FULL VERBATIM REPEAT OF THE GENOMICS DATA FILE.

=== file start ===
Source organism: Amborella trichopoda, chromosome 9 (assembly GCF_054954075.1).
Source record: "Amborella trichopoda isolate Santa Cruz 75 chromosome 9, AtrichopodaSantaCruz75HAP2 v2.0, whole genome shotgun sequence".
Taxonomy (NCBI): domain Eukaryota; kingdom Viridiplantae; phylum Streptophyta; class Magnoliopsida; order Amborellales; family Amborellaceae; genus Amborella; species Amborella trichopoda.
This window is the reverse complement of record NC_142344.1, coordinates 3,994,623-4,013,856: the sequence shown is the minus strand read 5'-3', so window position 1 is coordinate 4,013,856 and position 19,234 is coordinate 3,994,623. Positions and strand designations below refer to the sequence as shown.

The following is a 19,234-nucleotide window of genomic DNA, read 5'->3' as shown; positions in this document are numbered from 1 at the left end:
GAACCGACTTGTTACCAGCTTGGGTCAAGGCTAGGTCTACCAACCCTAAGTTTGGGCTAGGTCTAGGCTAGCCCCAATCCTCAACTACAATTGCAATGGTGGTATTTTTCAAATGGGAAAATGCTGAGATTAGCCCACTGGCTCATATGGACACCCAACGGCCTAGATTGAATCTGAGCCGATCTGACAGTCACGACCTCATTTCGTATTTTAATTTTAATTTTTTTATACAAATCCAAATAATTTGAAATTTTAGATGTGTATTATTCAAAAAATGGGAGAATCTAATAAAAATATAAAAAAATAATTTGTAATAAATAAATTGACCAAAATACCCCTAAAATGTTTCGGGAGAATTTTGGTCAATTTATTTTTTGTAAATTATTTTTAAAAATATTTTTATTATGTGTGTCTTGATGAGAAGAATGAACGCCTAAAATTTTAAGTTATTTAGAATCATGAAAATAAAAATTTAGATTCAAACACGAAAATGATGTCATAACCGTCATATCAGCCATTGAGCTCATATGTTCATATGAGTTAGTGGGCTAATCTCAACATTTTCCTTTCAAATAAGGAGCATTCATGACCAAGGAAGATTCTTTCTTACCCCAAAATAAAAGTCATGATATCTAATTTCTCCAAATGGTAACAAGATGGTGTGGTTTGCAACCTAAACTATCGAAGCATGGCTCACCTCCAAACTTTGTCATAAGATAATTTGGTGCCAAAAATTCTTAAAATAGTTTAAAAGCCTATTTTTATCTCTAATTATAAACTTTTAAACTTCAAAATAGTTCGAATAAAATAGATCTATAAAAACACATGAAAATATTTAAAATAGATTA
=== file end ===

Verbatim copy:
Source organism: Amborella trichopoda, chromosome 9 (assembly GCF_054954075.1).
Source record: "Amborella trichopoda isolate Santa Cruz 75 chromosome 9, AtrichopodaSantaCruz75HAP2 v2.0, whole genome shotgun sequence".
Taxonomy (NCBI): domain Eukaryota; kingdom Viridiplantae; phylum Streptophyta; class Magnoliopsida; order Amborellales; family Amborellaceae; genus Amborella; species Amborella trichopoda.
This window is the reverse complement of record NC_142344.1, coordinates 3,994,623-4,013,856: the sequence shown is the minus strand read 5'-3', so window position 1 is coordinate 4,013,856 and position 19,234 is coordinate 3,994,623. Positions and strand designations below refer to the sequence as shown.

The following is a 19,234-nucleotide window of genomic DNA, read 5'->3' as shown; positions in this document are numbered from 1 at the left end:
GAACCGACTTGTTACCAGCTTGGGTCAAGGCTAGGTCTACCAACCCTAAGTTTGGGCTAGGTCTAGGCTAGCCCCAATCCTCAACTACAATTGCAATGGTGGTATTTTTCAAATGGGAAAATGCTGAGATTAGCCCACTGGCTCATATGGACACCCAACGGCCTAGATTGAATCTGAGCCGATCTGACAGTCACGACCTCATTTCGTATTTTAATTTTAATTTTTTTATACAAATCCAAATAATTTGAAATTTTAGATGTGTATTATTCAAAAAATGGGAGAATCTAATAAAAATATAAAAAAATAATTTGTAATAAATAAATTGACCAAAATACCCCTAAAATGTTTCGGGAGAATTTTGGTCAATTTATTTTTTGTAAATTATTTTTAAAAATATTTTTATTATGTGTGTCTTGATGAGAAGAATGAACGCCTAAAATTTTAAGTTATTTAGAATCATGAAAATAAAAATTTAGATTCAAACACGAAAATGATGTCATAACCGTCATATCAGCCATTGAGCTCATATGTTCATATGAGTTAGTGGGCTAATCTCAACATTTTCCTTTCAAATAAGGAGCATTCATGACCAAGGAAGATTCTTTCTTACCCCAAAATAAAAGTCATGATATCTAATTTCTCCAAATGGTAACAAGATGGTGTGGTTTGCAACCTAAACTATCGAAGCATGGCTCACCTCCAAACTTTGTCATAAGATAATTTGGTGCCAAAAATTCTTAAAATAGTTTAAAAGCCTATTTTTATCTCTAATTATAAACTTTTAAACTTCAAAATAGTTCGAATAAAATAGATCTATAAAAACACATGAAAATATTTAAAATAGATTA